These jeans are the Zara Boyfriend Jean in a US size 10 and European size 42. The same lace top the model is wearing I purchased in a size large. It was a really interesting for me to shoot these images and try to get them as close as possible to the model’s photo because I kept thinking, “God I look huge.” Or, “Why can’t I get it to look the same?” That was when I truly understood why this is so important. This model is an extremely small size for her height, so much so that it was difficult to even get my body to pose the same way. I tried to have the same space between my legs, or angle to my body and I couldn’t. You can see that the shirt I received was about 4 inches shorter in the midsection leading me to wonder, “Is this a different shirt?” Or, maybe it is because this model had no breast was able to shoot this image without a bra on? I have a D cup chest and have to wear a bra. Could that possibly be why my top was so much shorter? Because I filled it out more vs it hanging straight?

Regardless of the reason why, there was no way this top would look the same on me as it did on the “model body type.” And I know I am not alone in this.  Which leads me to my next question, ” Why would you want to use a body-type that only fits less than 4% of the female population?” More importantly, why would you want to glamorize an image that is underweight as normal and attainable? Images like this one make it easy to understand why I am considered “plus size” in the industry when you get to see my size next to the standard straight size model. When I tell people I am a plus size model they usually laugh in my face and say, “That is just crazy.” But seeing just how extremely thin models are required to be next to a healthy weight makes it clear that in the fashion industry I am “plus size.” But we have to start to look at what this distortion is doing to the female psyche as a whole. I know how I felt even shooting these images and the insecurities that popped into my mind reminding me of “How I should look.” Followed by the frustration of not being able to achieve that look. That is what girls and women feel every day because of our beauty ideals and that is what we need to change!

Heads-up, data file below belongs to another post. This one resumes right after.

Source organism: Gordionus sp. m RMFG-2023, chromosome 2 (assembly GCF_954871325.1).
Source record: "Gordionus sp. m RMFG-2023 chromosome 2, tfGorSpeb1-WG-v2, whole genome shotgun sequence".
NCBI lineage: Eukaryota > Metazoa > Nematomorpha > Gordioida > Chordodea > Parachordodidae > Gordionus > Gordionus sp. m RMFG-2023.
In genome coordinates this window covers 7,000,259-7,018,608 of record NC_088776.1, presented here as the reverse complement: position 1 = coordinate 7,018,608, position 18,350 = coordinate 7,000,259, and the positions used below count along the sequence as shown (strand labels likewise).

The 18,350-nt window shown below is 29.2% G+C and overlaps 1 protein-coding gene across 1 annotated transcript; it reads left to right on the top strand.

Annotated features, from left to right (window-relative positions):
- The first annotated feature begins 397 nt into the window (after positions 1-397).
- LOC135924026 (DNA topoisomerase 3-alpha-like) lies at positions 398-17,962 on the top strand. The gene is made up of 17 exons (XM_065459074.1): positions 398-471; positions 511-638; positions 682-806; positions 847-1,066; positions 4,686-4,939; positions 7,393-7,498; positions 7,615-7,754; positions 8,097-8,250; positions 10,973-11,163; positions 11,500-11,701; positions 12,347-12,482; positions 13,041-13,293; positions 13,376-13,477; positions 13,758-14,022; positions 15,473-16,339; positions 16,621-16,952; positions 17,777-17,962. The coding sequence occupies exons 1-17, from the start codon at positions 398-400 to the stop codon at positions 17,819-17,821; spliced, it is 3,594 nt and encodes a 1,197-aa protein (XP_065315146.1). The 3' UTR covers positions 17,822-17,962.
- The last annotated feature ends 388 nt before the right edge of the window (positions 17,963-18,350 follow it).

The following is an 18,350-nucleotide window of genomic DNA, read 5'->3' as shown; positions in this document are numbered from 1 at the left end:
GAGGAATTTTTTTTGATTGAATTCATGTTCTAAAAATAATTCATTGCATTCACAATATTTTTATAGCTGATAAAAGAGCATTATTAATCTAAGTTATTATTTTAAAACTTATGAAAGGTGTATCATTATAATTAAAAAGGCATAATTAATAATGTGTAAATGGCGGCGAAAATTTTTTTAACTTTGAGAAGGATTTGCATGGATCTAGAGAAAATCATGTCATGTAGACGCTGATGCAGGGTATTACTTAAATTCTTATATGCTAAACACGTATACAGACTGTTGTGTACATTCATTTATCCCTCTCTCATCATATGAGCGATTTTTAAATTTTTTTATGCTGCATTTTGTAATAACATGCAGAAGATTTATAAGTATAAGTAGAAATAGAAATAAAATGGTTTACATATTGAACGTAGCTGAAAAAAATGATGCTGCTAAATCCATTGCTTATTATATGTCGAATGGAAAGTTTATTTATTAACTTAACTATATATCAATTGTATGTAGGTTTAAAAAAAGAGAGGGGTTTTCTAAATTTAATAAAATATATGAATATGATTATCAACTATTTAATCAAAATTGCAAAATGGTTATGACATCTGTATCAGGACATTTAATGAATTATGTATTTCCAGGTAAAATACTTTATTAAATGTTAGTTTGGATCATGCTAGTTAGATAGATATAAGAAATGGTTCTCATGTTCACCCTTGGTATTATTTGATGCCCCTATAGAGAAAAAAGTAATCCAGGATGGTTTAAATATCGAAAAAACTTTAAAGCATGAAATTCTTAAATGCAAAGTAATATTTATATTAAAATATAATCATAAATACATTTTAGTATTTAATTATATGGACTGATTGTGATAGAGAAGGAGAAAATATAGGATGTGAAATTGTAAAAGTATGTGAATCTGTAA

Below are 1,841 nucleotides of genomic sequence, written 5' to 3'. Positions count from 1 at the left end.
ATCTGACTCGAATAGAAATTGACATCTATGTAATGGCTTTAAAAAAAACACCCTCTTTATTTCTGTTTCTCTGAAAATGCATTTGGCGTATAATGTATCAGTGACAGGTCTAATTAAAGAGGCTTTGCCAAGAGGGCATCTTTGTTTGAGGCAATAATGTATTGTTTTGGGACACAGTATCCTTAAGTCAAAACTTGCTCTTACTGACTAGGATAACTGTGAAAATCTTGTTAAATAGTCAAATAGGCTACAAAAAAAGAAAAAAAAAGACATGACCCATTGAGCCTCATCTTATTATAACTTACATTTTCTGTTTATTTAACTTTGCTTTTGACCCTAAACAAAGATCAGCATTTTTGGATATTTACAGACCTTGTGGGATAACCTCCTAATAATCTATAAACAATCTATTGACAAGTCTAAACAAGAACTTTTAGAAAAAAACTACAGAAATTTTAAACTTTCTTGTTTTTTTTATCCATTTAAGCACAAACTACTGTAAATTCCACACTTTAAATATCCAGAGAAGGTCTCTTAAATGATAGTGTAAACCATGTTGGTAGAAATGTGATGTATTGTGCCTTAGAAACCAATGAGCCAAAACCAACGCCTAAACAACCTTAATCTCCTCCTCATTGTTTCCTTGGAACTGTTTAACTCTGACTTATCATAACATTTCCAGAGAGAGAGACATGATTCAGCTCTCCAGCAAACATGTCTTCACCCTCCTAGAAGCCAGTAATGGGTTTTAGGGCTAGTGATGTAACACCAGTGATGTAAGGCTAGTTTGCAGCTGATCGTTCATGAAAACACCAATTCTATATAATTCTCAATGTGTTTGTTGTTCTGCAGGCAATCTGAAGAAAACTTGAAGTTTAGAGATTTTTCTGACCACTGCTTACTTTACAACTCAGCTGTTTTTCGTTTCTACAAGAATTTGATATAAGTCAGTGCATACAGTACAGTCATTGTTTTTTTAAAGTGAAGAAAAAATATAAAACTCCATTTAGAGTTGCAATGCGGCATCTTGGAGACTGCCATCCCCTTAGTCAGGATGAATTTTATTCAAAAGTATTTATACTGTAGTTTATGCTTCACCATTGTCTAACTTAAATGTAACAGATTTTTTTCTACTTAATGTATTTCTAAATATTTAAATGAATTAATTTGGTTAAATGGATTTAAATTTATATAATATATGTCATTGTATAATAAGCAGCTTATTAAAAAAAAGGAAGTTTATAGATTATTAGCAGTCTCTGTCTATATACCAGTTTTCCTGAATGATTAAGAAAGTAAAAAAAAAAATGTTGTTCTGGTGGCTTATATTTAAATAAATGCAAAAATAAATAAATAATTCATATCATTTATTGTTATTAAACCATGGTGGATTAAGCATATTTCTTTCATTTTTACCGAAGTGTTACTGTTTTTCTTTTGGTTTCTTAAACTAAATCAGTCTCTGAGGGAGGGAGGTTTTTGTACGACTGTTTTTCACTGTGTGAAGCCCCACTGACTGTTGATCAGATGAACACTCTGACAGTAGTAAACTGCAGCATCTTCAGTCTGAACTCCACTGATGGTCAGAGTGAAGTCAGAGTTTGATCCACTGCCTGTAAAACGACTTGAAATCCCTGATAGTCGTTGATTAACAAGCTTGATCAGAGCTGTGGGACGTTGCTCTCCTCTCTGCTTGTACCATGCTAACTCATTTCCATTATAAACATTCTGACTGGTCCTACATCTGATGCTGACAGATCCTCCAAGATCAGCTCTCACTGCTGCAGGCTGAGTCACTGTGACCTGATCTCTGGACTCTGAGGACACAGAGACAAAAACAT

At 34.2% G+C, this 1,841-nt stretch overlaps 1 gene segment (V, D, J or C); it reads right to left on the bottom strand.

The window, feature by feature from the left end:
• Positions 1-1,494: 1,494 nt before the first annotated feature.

Again, I am a ideal weight for my height and if I went to a doctor I would get a perfect bill of health, that is why I am going to be showing you just how distorted our image of health really is!  I am going to be doing all kinds of shoots like this one to show you how the clothes really look on a more average healthy size person. The argument is not to say which model or size looks better. That would be missing the point entirely because beauty does not have a weight limit. The goal is only to give girls and women a healthy perspective and a second option. We are only shown one image, and because of that we believe we only have one choice when it comes to who we are, “allowed” to be. I want you to know that is a lie. I want to challenge that belief by exposing you to more options.  Healthier, more realistic, and fulfilling options that leave you feeling secure with who you are. Shifting your focus away from solely wanting to be “skinny” to wanting to be “healthy.” No matter what size your body frame is. If we want to see a healthier image represented in the media well then we must create it ourselves! Regardless of what body type the fashion industry decides to use, every one of us can still choose to love our bodies, live a healthy lifestyle, and most important of all use our free will to think for ourselves. In order to have healthy bodies we have to begin to develop healthy minds and that is why seeing images that challenge your beliefs are key to creating an opportunity for new beliefs and a new you that is happy, healthy, and thankful for the body you have now.